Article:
The Beacon also at www.readthebeacon.com July 18, 2014 — 5
Yerkes summer program hosts future scientists
By Jim McClure
For generations, going back a centu-
ry or more, children of elementary and
high school age have flocked to the
shores of Geneva Lake to enjoy fresh air,
sun and stars.
During these past few weeks, a well-
traveled group of Midwest children have
done more than frolic beneath the sun
and stars…they’ve explored them.
These happy campers ranging in age
from fifth graders to high school seniors
wearing blue University of Chicago
backpacks have come by the several
dozen in three successive weeks to the
very place pictured on those back-
packs…the Yerkes Observatory in
The kids shouting “Yay!” at this eru-
dite type of summer fun are in fact living
YAAYS – an acronym for the 2014
Yerkes Astrophysics Academy for
Young Scientists. Yerkes Observatory
Summer Camps are part of a broadly
focused education outreach that empow-
ers the camper-scientists to focus on the
building blocks of astrophysics that are
key to understanding not only where
something is in the universe but what it
is in the first place.
Science, Technology, Engineering
and Math are combined in the acronym
STEM, and it’s the core part of the pro-
gram headed by award-winning educa-
tor Vivian Hoette, the Yerkes Director of
Education and Outreach.
Every afternoon since late June and
through July 18 the historic facility has
been a house with all the children home,
and they study everything under the sun,
including what’s on it.
Outside the classrooms and multiple
large telescopes beneath the landmark
Yerkes domes, 17-year-old James
Cudworth of Williams Bay takes groups
a half-dozen at a time and gives campers
their first look at the sun beaming like a
laser through the cottony lakefront
clouds over the lakeshore to the science
and education center.
In a small solar observatory
Cudworth adjusts the viewing device as
he instructs: “If you look at the edge of
the sun you might be able to see some
In Yerkes-speak, where 2 + 2 often
equals the E=MC Squared of former vis-
itor Albert Einstein, what the home-
schooled Cudworth is referring to is the
features of the sun’s surface.
A 17-year old as senior teacher?
It’s nothing unusual at YAAYS as the
9th to 12th graders participate in the
Mentors Program for students who want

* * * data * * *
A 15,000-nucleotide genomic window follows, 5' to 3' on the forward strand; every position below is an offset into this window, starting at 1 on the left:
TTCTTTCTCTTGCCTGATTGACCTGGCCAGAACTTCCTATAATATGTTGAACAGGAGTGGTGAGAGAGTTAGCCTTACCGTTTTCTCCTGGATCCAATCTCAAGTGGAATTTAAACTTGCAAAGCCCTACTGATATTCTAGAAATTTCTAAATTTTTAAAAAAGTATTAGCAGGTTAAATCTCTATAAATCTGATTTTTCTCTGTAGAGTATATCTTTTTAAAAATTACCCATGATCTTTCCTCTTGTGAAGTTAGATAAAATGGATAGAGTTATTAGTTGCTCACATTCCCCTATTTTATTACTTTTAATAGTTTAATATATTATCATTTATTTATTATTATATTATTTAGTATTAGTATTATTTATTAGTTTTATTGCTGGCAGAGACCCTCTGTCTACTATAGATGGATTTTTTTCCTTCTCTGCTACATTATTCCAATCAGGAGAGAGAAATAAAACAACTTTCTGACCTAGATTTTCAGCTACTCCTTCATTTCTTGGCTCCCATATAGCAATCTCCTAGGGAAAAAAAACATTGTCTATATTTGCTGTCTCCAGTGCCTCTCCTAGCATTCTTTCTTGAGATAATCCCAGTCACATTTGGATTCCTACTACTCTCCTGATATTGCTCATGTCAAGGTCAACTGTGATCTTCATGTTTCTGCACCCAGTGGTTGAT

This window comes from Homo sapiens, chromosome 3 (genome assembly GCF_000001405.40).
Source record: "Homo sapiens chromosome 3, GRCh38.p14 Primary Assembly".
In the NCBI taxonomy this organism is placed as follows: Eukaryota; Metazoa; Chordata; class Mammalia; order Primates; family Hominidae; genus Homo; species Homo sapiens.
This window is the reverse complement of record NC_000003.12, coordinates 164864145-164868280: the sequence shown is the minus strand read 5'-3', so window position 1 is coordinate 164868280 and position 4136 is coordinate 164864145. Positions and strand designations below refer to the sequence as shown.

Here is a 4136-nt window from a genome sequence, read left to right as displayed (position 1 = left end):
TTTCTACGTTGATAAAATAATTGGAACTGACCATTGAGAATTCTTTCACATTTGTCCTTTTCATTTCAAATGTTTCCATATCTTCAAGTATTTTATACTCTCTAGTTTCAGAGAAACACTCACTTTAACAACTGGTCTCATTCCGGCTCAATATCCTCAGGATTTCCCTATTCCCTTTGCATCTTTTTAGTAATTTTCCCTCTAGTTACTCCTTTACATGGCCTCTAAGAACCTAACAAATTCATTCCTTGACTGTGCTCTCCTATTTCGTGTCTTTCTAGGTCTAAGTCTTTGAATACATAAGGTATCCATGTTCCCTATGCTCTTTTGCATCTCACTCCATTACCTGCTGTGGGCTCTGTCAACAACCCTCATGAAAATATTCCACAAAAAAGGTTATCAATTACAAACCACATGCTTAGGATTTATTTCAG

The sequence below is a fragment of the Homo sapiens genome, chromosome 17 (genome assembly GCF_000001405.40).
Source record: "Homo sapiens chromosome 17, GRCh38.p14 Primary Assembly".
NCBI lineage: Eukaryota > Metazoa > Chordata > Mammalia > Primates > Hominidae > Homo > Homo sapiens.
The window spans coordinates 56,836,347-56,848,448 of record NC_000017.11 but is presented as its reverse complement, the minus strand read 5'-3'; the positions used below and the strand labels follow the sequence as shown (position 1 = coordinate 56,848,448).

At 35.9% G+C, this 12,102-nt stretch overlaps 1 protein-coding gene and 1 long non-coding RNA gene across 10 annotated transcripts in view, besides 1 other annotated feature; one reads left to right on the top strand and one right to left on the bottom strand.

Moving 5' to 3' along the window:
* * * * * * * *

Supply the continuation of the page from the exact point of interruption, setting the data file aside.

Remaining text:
to share their STEM and astronomy
knowledge with others.
It’s all in the family for the
Cudworths. While James is out back
teaching things solar, his father,
Professor Emeritus Kyle Cudworth, is
high above in the main observatory
dome showing half the day’s campers
the business end of Yerkes’ world-
famous 40 inch refracting telescope, the
largest of its kind. Then there’s 15-year-
old Christy Cudworth, who is in one of
the main floor classrooms introducing
the other half of the group in astronomy.
“Okay, what does this formation
look like to you…do you know it’s
name?” the bright and energetic teen
asks children with the authority and
poise of a tenured professor in a wood
paneled Edwardian-era classroom that
would be as fitting for Professor Indiana
Jones as it was for visitors by the name
of Hubble and Sagan over the years at
“I like their enthusiasm most of all”
says Christy of her new batch of pupils.
Christy, in her official capacity as this
summer’s camp coordinator, thought as
big as the sky and took things a bit fur-
ther when YAAYS moved from a first
week of technical emphasis to a final
two weeks of astronomy.
“I’ve titled it ‘Exploration of the
Universe,’ and in our opening session
this week I let the campers know that
they are all explorers,” she explained.
The campers come from all over
southeastern Wisconsin, northern Illi-
nois and the Chicago suburbs., from
Milwaukee to Delavan and from
Elkhorn to Naperville.
The junior Cudworths are exception-
al young scientists-in-the-making to be
sure, but there is plenty of adult expert
input as well. Middle school students
have the chance to work with engineers,
scientists and educators in building
hands-on projects and programming
software to taste.
Among the volunteer educators sup-
plementing the University of Chicago
on-site engineers, astronomers and
astrophysicists, is Maggie Corp from
Joliet, Ill. Corp started right in with a
cluster of students in the foyer of the
observatory to explain via computer dis-
play just how big the sun is.
What better analogy for young
campers than marbles?
“Imagine if you had a million mar-
bles and put them inside a huge plastic